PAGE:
We use that verse kind of like an attitude reset. Quoting it over and over really does calm the spirit and changes the heart. It helps in any situation of frustration or anger. I say it at least 5-10 times before I respond.
This is so good- and I just love that verse. Thanks for sharing!
Brandi, thank you SO much for sharing your insight. As a mother of 2 girl, ages 8 and 7, I sometimes struggle with handling day to day rollercoaster emotions. Though I feel like i do a decent job there is always room for improvement and this article is brilliant!
That’s so kind of you, Jessica- and just know these are common struggles of every girl-mom I know! 🙂 Thanks for stopping by.
Thank you for reminding me of my role. To help calm not fuel my daughters emotions when she is upset. My daughter has recently been coming home from school full of woes about upsetting friendship groups and ( in her words) too much drama. I find myself getting cross along with her as I remember having to deal with similar situations at her age. But your lovely guides have reminded me of my need at the time and now her need for an anchor. Thank you. God bless. Eddie x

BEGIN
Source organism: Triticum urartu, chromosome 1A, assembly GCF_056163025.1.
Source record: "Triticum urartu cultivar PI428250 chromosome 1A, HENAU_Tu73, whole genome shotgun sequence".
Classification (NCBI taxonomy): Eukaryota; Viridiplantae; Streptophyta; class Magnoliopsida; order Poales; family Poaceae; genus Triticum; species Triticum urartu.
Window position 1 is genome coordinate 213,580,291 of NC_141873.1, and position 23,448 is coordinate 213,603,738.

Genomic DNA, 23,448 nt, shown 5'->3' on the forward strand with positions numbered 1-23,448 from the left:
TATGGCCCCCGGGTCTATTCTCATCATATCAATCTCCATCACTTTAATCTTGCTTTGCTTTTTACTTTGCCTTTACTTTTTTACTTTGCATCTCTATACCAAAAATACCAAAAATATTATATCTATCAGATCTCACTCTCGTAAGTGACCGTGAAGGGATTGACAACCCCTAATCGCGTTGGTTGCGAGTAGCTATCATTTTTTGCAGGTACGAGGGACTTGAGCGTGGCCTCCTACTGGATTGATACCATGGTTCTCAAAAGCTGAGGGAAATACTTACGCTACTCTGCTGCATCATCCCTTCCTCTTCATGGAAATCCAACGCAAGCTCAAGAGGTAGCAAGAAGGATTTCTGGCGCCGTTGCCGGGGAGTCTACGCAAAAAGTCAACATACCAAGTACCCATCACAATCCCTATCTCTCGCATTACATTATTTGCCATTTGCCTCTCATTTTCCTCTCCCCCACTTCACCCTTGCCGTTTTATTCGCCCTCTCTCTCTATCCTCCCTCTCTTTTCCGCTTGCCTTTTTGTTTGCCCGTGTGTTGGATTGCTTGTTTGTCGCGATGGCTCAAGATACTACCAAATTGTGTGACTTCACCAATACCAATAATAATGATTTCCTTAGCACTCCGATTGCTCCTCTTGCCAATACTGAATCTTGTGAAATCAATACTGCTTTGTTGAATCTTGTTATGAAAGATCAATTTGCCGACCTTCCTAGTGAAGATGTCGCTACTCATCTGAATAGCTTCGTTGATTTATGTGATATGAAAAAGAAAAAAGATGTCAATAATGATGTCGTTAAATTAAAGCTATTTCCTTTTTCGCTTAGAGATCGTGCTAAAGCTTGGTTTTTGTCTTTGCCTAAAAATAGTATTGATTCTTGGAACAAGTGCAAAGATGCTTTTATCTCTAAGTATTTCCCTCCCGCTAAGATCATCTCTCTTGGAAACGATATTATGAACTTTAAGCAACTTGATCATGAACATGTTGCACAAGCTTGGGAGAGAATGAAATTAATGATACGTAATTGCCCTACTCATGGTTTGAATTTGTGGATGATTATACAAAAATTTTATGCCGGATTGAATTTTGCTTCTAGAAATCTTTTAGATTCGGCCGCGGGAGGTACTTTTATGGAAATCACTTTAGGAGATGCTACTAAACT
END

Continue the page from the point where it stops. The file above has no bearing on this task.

Thanks for stopping by and responding, Eddie- so glad the post was helpful! We all need encouragement during these years.
I LOVE this article! I also sincerely appreciate that you are the first to admit your weaknesses… It helps me feel like my struggles are normal. Sometimes I’m able to keep a cool head and sometimes my emotions get the best of me. Thank you for pointing your readers, like me, to the cross. And most of all, thank you for reminding us to keep calm in the midst of the drama. Keep up the good work!
Thank you for stopping by and commenting, Julie. We are all in this together- it’s not an easy job we have as moms! 🙂
I’m the mother of three boys and one girl. She’s 8. I had no idea her mood swings and emotional rollercoasters were normal! I thought I was dealing with a potential mental/emotional issue like bipolar. Wow, thank you so much for writing this and helping me understand that 8 is a tween age and hormones are already at play. I really needed to know that this isn’t just her and it isn’t just me. Phew. I think your article has saved my family, and my daughter. Thank you for listening to inspiration from heaven and writing this.